The Chianti area is the ideal place for trips through medieval alleys, romantic vineyards and characteristic hilly landscapes. In each of the small villages that dot this area, you can come across wineries, castles and farms, as well as taste the local products in the many wine bars that line the streets. The origins, rich in a legendary history, the beauty of this land and the wine-making tradition have made Chianti famous the world over.
DIFFERENCE BETWEEN CHIANTI AND CHIANTI CLASSICO
For those who travel to these lands, the real guide to the knowledge of the territory are the flavours, the tastes of a land that act as the supporting frame for the local culture. Prince of tradition, is certainly the wine. Chianti Classico has a history that dates back over the centuries, with nomenclatures, rules of cultivation and extremely strict care of the land.
Specifically, Chianti Classico DOCG is the denomination reserved for red wines in the oldest area of Chianti, the one between the provinces of Florence and Siena, composed of the municipalities of Greve in Chianti, Castellina in Chianti, Radda in Chianti, Gaiole in Chianti, San Casciano val di Pesa and Tavarnelle.
The Chianti Classico production area was the first in the worldto be defined by law, with a decree in 1716 by the Grand Duke of Tuscany Cosimo III, which delimited the boundaries within which Chianti wines could be produced, thus establishing the first “Consortium”: a congregation to supervise wine production and trade to protect against fraud.
A LOOK AT HISTORY
Throughout the 1700s, Chianti was produced using only the grapes of the Sangiovese grape variety, a grape very sensitive to external factors that has the ability to change its aromas depending on the soil in which it is grown.
Only in 1800, by Baron Bettino Ricasoli, the practice of mixing different varieties of grapes was born, with the aim of improving the quality and taste of production.
GRAPE VARIETIES ALLOWED BY THE REGULATION TO PRODUCE CHIANTI CLASSICO DOCG
The Regulation of Chianti Classico DOCG, about the grape varieties allowed, reads:
- Sangiovese, from 80% up to 100%.
- Red grapes from “suitable grape varieties” for cultivation in the Tuscany region can also contribute to the production, to the maximum extent of 20%. The “suitable grape varieties” are many, but traditionally the complementary grape varieties used are, in addition to the “king” Sangiovese, the native Canaiolo and Colorino or the international Cabernet Sauvignon and Merlot.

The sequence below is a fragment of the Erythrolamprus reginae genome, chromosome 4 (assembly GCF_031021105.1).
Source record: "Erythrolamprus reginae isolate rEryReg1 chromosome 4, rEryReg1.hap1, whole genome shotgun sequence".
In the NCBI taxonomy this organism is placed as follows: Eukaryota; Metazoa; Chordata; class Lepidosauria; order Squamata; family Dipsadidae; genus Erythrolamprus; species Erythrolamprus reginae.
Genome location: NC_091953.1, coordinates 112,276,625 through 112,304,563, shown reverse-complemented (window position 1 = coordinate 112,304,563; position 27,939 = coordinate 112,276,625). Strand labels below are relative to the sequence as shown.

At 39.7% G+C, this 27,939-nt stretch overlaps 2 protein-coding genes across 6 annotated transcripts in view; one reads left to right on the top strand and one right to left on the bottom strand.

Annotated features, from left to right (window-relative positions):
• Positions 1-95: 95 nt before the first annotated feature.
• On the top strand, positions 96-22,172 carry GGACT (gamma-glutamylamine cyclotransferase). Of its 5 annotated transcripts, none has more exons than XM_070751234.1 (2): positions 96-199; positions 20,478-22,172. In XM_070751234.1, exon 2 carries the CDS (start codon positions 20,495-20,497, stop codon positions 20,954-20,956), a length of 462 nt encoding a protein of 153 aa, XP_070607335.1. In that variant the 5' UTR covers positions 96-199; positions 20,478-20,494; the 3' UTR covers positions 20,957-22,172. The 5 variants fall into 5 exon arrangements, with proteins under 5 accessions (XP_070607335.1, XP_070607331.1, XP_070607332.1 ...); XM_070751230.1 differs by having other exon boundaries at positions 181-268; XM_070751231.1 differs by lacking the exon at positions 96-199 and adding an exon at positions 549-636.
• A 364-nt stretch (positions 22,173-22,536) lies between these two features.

PRODUCTION TECHNIQUES OF CHIANTI CLASSICO DOCG
To produce Chianti Classico DOCG, only vineyards on hilly areas are suitable, whose soils, located at an altitude not exceeding 700 metres, consist mainly of sandstone, marly calcareous substrates, clay shale, sands and pebbles. On the other hand, vineyards located in humid soils, on valley bottoms and strongly clayey are to be considered unsuitable. Any form of vine growing on a pergola is prohibited.
ORGANOLEPTIC CHARACTERISTICS OF CHIANTI CLASSICO DOCG
- Colour: intense and deep ruby;
- Scent: floral notes combined with a typical character of red fruits. Fine spicy and balsamic notes in some reserves and selections;
- Flavour: harmonious, dry, intense and sapid.
Sangiovese manages to have its best performance only in a few areas of Tuscany. The climate and the morphology of the soils of these areas determine a sunny environment particularly suitable for the correct ripening of the grapes. The summer temperatures allow the latter to mature slowly and completely, determining the organoleptic and chemical characteristics, typical of Chianti Classico: the colour, the bouquet and the alcohol content.
In conclusion, if you are looking for a noteworthy native experience, a delicious tasting of Chianti wines will certainly make your holiday in Tuscany one-of-a-kind.